Most Famous Dollhouses

Empty Dollhouse

Dollhouses are toys but some of them are really interesting. Not only because they were created for famous people but also because they are true pieces of art. We’ll talk about some of them here:

Titania's Palace was made by James Hicks & Sons - Irish Cabinet Makers between 1907 and 1922 for Sir Neville Wilkinson from Ireland and his daughter Guendolen. Palace has 18 rooms with furniture that was carved by hand. Palace also contains large number (over 3000) of miniature works of art collected from all over the world. In 1978, Titania’s Palace was bought on auction by Lego, and was displayed in Legoland, Denmark. From 2007 it is on the loan and displayed at Egeskov Castle in Denmark.

Tara's Palace is a successor of Titania’s Palace. Disappointed because he couldn’t return Titania’s Palace to Ireland, Ron McDonnell, head of the Irish Antique dealers association, decided to build Tara’s palace in 1978. It has 22 rooms and is inspired by three Great Irish Houses of the 18th century, Castletown House, Carton House and Leinster House. Miniature furniture was donated by friends and antique dealers. Palace is still work in progress and additions are still being carried out today.

Queen Mary's Dolls' House was made for Queen Mary, the wife of King George V as a gift to Queen from the people and completed in 1924. Dollhouse is over three feet tall and in 1:12 scale. Building of the house was initially idea of Princess Marie Louise who had many connections in the art world. That is why miniatures of the furniture and items are made with great skill. Many items of the house are miniaturized copies of the items from Windsor castle. It even has running water through its tiny pipes. It even has library with miniature written books some even by Rudyard Kipling.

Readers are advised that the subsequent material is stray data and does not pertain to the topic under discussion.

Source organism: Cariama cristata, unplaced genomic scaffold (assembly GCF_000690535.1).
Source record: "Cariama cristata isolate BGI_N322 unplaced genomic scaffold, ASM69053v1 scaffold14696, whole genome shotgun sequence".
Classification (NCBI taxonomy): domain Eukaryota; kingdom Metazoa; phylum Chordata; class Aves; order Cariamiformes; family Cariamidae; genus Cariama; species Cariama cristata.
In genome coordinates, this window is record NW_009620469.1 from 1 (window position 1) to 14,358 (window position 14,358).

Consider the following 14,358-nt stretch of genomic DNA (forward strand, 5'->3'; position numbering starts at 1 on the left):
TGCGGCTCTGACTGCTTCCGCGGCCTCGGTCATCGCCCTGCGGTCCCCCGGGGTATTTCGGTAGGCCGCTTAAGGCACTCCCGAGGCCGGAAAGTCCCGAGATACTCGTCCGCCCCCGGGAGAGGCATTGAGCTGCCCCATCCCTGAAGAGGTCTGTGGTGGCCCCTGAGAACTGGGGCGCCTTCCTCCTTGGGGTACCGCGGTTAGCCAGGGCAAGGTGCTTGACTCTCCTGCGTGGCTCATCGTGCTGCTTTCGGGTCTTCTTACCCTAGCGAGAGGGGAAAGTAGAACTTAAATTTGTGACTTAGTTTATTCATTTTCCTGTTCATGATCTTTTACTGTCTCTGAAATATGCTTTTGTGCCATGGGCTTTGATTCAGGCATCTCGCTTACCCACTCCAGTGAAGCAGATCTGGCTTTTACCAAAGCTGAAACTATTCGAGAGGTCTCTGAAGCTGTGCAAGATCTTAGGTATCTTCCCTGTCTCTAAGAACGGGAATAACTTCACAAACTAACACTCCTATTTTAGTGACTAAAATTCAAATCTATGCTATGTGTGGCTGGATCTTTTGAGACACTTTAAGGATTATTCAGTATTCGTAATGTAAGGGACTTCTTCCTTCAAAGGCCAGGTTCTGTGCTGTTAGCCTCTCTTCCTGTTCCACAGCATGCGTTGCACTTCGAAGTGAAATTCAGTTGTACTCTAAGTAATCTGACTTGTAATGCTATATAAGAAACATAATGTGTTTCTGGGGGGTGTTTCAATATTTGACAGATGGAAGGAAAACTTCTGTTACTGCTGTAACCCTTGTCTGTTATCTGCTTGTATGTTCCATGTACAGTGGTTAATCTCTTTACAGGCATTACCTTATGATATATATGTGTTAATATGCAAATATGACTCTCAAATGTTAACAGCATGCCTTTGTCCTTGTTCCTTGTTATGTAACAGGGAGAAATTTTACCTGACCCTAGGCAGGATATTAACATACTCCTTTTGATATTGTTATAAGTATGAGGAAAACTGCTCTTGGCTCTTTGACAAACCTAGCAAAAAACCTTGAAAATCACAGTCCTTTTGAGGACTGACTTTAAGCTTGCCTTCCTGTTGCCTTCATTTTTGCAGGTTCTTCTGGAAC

Colleen Moore's Fairy castle was designed by actress Colleen Moore and finished in 1935. It is built to represent castle from fairytale. Dollhouse has Cinderella’s Drawing Room from which ceiling hangs golden chandelier decorated with emeralds and pearls and Weeping Willow in the Magic Garden that sheds real tears into a pool. It also has full electricity and running water. It is now at the Museum of Science and Industry in Chicago.

Stettheimer Dollhouse is made by Carrie Walter Stettheimer from 1916 to 1935. It has two-stories and twelve rooms and remarkable art collection donated by artist friends of Carrie like Marcel Duchamp, Alexander Archipenko, George Bellows, Gaston Lachaise, and Marguerite Zorach. They made tiny copies of their paintings and sculptures for the dollhouse. After Carrie’s death dollhouse was donated to Museum of the City of New York in 1945.

Thorne Rooms are literary rooms for dolls. They consist of ninety-nine detailed miniature rooms made by Mrs. Narcissa Niblack Thorne between 1932 and 1940each room has a different theme and they show way of life in Europe and America from 13th Century up to 1930. They are not in one place but are scattered among different museums such are the Art Institute of Chicago, Phoenix Art Museum and the Knoxville Museum of Art.